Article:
Friday, January 13, 2012

How Pakistan fell in love with Bollywood

By Anuj Chopra

In February 2010, just before the release of the Bollywood film My Name is Khan, a message generated in Pakistan on the microblogging site Twitter was massively retweeted in Mumbai, India: "You might want to come to Karachi to catch MNIK's first day, first show!"

The release of My Name Is Khan, or MNIK, as it is popularly known, had to be scaled back in Mumbai, India's film capital, because of a political controversy. Just days before the premier, its lead actor, Shah Rukh Khan, had lamented the exclusion of Pakistani cricketers from the Indian Premier League cricket auction. This infuriated Shiv Sena, a Hindu ultranationalist group that advocates snapping all sporting and cultural ties with Pakistan. It launched a campaign against Khan, threatening to stall his film's release until he apologized and retracted his statement, which he refused to do. Placard-wielding protesters besieged his mansion in suburban Mumbai, burning his effigy and bellowing slogans like "Shah Rukh Khan, go away to Pakistan!" One of the protesters clutched in his hands a dummy airline ticket emblazoned with the words: "Mumbai to Pakistan." Mumbai stationed police officers at movie theaters and rounded up 2,000 people in advance of the opening as a cautionary measure.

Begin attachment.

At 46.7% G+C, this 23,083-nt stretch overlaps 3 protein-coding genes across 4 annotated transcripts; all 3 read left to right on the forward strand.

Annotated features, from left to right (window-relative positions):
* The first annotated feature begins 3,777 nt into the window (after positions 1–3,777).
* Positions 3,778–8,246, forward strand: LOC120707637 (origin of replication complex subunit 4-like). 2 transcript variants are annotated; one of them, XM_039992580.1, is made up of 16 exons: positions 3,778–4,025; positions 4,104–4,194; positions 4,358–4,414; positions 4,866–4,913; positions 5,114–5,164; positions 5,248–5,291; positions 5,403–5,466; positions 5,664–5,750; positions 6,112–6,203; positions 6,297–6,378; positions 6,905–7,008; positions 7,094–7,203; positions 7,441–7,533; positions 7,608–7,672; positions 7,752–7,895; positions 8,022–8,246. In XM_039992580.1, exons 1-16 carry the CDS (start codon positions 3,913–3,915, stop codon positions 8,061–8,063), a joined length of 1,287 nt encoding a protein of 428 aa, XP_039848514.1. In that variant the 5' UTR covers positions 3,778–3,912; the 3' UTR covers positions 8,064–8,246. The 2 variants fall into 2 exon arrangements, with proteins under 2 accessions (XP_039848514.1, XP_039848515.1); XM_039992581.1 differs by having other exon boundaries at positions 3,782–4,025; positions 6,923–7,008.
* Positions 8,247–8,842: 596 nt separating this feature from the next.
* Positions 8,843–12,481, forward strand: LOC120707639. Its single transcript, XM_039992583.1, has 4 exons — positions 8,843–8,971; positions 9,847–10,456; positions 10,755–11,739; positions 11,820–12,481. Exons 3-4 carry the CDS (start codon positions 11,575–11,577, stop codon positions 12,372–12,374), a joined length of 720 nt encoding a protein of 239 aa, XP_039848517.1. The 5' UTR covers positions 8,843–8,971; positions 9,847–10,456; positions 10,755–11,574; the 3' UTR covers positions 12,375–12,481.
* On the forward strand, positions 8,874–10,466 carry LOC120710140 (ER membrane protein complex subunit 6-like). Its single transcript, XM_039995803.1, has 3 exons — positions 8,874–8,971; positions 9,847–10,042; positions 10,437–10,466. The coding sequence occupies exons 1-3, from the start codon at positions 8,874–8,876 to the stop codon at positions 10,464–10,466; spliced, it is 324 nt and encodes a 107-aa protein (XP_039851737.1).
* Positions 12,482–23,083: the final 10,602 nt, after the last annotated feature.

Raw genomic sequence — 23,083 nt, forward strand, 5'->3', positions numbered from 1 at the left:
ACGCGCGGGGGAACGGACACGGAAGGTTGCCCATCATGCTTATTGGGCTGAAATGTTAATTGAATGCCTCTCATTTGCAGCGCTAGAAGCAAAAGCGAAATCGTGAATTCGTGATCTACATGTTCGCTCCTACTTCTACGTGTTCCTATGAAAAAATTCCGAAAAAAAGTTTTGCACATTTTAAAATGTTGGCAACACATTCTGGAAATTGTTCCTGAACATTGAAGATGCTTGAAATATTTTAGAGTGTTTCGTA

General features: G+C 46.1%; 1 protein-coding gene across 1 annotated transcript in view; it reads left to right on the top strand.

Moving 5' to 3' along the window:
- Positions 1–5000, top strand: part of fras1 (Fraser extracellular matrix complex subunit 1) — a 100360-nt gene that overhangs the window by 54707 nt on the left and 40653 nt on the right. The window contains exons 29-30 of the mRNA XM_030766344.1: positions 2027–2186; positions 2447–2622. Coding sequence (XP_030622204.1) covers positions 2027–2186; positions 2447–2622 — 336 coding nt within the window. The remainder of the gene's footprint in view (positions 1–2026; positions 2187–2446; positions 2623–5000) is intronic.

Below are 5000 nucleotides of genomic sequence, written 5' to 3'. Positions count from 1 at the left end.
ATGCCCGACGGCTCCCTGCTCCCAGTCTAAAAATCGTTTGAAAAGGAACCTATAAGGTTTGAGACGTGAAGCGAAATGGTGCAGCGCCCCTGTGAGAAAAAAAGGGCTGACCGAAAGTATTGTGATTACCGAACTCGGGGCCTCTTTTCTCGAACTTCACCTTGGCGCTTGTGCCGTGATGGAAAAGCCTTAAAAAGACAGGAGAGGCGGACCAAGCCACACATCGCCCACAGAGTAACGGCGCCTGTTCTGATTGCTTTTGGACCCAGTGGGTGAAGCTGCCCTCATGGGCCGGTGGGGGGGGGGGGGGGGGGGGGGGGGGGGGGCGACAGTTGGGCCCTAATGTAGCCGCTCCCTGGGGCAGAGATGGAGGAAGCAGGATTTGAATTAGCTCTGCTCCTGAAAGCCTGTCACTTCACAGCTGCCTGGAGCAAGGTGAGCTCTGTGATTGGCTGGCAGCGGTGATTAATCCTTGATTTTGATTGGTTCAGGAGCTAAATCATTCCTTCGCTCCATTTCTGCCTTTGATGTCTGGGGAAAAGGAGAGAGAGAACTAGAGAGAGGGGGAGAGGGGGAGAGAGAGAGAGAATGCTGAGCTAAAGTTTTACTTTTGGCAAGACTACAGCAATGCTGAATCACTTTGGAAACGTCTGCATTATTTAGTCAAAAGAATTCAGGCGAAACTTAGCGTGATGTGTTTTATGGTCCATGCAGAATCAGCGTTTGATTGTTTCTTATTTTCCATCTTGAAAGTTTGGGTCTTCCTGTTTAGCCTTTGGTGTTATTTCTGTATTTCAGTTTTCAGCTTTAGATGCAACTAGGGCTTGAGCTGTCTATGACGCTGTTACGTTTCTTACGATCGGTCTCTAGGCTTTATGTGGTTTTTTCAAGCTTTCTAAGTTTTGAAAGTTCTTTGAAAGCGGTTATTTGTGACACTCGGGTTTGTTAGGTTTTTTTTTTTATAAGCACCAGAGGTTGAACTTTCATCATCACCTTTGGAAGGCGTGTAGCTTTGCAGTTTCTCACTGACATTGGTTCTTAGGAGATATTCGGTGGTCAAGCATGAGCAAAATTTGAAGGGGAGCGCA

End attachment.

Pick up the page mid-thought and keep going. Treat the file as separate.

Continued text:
Meanwhile, on the other side of the border in Karachi, My Name Is Khan opened Feb. 13 to packed houses and was received with roaring claps and whistles. According to Pakistani cinema owners, it was the highest-earning film ever to screen in Pakistan.

This film certainly resonates with Pakistani audiences because of its theme -- it tells the story of an autistic Muslim man's struggles against prejudices in the United States in the immediate aftermath of the 9/11 attacks. The big applause line in Pakistan comes at the beginning, when Khan proclaims, "My name is Khan, and I am not a terrorist!" But the widely published tweet inviting Indians to watch the film in Karachi offered a somewhat twisted insight into a cultural paradox: two countries sharing so many cultural references, and yet watching them through such different lenses.


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